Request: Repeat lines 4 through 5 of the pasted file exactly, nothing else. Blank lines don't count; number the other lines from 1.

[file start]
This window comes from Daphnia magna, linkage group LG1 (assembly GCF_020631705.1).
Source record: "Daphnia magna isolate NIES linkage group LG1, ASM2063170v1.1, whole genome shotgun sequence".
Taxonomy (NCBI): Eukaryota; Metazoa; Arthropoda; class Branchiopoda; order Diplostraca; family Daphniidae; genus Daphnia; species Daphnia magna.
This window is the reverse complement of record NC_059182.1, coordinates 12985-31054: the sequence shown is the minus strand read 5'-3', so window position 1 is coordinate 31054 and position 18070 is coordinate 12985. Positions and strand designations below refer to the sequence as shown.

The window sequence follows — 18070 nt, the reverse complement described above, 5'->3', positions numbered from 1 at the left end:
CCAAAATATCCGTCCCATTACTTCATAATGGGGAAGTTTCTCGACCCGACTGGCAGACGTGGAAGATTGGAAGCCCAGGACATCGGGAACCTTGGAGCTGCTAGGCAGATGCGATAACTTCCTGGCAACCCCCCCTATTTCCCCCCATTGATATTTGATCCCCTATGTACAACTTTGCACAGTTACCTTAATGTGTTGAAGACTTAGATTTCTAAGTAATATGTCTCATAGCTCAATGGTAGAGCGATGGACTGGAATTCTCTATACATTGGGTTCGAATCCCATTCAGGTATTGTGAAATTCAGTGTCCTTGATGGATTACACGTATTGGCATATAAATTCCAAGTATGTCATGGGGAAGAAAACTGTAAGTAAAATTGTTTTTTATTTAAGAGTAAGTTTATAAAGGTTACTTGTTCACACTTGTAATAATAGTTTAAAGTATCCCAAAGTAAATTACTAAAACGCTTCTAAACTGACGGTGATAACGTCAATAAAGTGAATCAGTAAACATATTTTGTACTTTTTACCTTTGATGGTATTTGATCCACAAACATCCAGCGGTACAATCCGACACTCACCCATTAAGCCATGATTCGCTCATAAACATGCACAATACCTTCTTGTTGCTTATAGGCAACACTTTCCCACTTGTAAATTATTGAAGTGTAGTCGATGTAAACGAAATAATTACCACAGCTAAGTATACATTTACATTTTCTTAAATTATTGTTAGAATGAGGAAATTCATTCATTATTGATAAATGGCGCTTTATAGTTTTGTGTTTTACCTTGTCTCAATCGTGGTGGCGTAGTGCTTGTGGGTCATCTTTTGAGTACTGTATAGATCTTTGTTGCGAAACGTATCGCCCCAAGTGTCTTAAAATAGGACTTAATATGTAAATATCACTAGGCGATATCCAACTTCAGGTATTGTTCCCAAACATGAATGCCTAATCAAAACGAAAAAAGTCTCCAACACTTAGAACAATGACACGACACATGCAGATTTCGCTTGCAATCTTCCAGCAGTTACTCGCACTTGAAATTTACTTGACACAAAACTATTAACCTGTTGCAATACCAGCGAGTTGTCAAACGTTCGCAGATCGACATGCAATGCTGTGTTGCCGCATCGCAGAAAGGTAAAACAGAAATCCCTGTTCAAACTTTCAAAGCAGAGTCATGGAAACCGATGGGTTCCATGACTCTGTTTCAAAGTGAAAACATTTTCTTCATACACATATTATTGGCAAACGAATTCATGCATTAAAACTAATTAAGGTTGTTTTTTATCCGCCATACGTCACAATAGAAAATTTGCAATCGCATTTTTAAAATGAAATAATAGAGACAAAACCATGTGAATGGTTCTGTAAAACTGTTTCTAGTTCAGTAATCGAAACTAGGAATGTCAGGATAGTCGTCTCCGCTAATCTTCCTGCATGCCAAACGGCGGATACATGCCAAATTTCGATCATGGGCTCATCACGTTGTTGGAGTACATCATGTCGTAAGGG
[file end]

This window is the reverse complement of record NC_059182.1, coordinates 12985-31054: the sequence shown is the minus strand read 5'-3', so window position 1 is coordinate 31054 and position 18070 is coordinate 12985. Positions and strand designations below refer to the sequence as shown.

The window sequence follows — 18070 nt, the reverse complement described above, 5'->3', positions numbered from 1 at the left end: